Putting numbers on the centerboards

The locals have a saying, usually uttered as they gaze out upon a racecourse littered with victims, “Welcome to San Francisco Bay.”

It wouldn’t be right to overplay this. Most of the 77 starters in the early races of the 2005 29er Worlds got through their races just fine, thank you. But there were enough casualties to inspire one voice, crackling over the race committee frequency, to wisecrack about creating a new rule calling for “numbers on the centerboards.” Craig Williams’ wake-jumping shot, above, was taken during the pre-worlds.

The championship is being sailed on the San Francisco cityfront, with the boats kept in a temporary, fenced enclosure at Crissy Field, just upwind of the St. Francis Yacht Club, and launched from the sand (an earlier plan to build a temporary, wide ramp from the club docks to the waters of the marina fell prey to imperial entanglements). Here’s the rigging exercise aboard the Gutenkunst yacht (Miles and Morgan). And yes, it’s been a mite foggy at times in the Golden Gate.

With Britain’s reigning world champions moving on to Olympic 470s, the stage is open, and conditions here make it clear that whoever comes out on top will be a worthy successor to a class invented as a trainer for the Olympic 49er—to carry on and expand (expand as in viral marketing) the Down Under traditions of fast skiff sailing.

29ers have been designated as the platform for the youth worlds, when the event comes to San Diego, California in 2007, and skiff sailing appears to be on the ascendant in the USA. Think of it as speed poisoning. Designer Julian Bethwaite reported downwind speeds in the 20s on the San Francisco Bay courses, and it works, Bethwaite said, because, “American youth are going toward extreme sports.”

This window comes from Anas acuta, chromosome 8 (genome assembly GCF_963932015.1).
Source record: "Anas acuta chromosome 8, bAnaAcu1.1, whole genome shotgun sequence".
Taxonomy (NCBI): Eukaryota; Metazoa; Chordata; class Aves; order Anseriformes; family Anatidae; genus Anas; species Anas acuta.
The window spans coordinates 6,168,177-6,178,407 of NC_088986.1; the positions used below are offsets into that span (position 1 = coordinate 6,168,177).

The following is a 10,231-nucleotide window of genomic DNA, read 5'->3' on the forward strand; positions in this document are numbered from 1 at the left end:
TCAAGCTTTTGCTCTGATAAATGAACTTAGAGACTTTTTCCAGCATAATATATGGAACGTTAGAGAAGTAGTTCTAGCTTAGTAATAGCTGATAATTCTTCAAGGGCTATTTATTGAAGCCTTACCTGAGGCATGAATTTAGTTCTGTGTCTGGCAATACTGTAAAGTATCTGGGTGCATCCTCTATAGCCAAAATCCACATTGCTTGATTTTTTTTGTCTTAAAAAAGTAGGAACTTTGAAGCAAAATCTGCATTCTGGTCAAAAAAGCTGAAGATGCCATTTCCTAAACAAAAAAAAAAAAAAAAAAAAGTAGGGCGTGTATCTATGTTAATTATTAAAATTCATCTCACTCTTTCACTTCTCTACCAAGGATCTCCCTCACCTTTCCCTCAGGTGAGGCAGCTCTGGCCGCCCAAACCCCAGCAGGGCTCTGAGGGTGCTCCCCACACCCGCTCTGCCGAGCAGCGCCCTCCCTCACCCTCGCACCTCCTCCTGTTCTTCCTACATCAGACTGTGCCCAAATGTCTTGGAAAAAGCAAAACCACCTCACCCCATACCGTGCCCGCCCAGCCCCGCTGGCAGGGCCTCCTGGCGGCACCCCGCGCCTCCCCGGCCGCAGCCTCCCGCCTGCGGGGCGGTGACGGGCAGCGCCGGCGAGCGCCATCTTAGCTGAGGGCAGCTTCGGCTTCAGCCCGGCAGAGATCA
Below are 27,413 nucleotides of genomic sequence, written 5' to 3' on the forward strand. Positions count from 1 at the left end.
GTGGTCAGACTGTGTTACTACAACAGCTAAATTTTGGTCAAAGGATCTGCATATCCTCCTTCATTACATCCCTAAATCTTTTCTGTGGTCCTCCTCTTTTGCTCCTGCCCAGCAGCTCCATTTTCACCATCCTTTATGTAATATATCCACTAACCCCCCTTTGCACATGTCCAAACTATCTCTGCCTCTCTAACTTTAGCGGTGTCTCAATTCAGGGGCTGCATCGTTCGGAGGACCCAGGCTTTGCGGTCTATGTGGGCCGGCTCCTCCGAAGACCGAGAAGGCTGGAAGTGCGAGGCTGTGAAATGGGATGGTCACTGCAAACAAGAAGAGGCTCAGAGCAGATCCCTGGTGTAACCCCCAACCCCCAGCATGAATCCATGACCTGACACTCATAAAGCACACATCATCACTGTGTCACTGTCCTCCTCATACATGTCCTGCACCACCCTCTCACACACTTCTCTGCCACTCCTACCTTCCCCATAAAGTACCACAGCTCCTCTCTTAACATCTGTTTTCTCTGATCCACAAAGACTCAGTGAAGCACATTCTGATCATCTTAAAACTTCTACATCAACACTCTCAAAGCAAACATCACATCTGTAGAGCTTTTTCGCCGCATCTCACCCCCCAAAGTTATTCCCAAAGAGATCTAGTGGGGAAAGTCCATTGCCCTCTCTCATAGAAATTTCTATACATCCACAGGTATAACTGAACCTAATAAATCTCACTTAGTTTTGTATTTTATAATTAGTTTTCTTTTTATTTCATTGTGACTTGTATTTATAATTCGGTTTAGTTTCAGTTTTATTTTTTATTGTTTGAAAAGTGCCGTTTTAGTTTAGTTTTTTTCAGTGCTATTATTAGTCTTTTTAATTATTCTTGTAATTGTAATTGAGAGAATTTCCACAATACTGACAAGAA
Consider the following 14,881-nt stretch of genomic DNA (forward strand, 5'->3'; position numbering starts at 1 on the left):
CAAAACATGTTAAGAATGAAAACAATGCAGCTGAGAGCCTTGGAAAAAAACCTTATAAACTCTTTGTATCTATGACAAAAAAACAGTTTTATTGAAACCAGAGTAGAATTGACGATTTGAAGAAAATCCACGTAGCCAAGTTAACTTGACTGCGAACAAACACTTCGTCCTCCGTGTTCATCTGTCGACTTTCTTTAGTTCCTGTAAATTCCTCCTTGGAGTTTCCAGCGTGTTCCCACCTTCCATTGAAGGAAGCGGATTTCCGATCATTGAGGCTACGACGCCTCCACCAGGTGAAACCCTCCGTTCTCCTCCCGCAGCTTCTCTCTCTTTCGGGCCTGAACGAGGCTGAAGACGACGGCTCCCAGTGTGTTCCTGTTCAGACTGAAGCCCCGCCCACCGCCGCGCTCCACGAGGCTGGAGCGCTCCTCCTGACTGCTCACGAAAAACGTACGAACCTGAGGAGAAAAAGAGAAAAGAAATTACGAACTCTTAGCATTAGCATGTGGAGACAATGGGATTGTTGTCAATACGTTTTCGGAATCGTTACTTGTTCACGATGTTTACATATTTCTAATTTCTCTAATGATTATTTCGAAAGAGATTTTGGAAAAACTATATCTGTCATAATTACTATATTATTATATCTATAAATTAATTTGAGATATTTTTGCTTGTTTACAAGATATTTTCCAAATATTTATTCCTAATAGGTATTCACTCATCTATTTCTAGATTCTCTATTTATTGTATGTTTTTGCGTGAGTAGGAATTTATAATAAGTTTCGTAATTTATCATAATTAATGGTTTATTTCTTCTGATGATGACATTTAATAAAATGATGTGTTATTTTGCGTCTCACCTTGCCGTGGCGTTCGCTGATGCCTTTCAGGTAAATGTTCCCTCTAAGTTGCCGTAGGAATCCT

Bethwaite defines a skiff as a boat where you ignore the rhumb line, downwind, and sail the apparent wind—the race course gets wider. It’s also a boat where the crew is more important than the skipper, because there’s mojo happening, big time. To put that a different way, Bethwaite says, “The boats are more team-driven than anything that came before them. You can’t get anywhere combining a good skipper with a poor crew because they’ll be beaten by a mediocre team that works well as a team.”

This is the fifth world championship for 29ers. The fleet of 77 is broken into qualifying flights leading to gold and silver fleets for the finals, continuing to July 10. US Sailing Team member Molly Carapiet of the Yale University sailing team is mostly concerned with winning selection to the women’s 470 for the 2008 Olympic Games. But she’s sailing a 29er here for the experience, and she makes it sound as if this really is a good high performance trainer. “There’s not much to think about in setting it up,” she says, “you just nail it and go.
—Kimball Livingston

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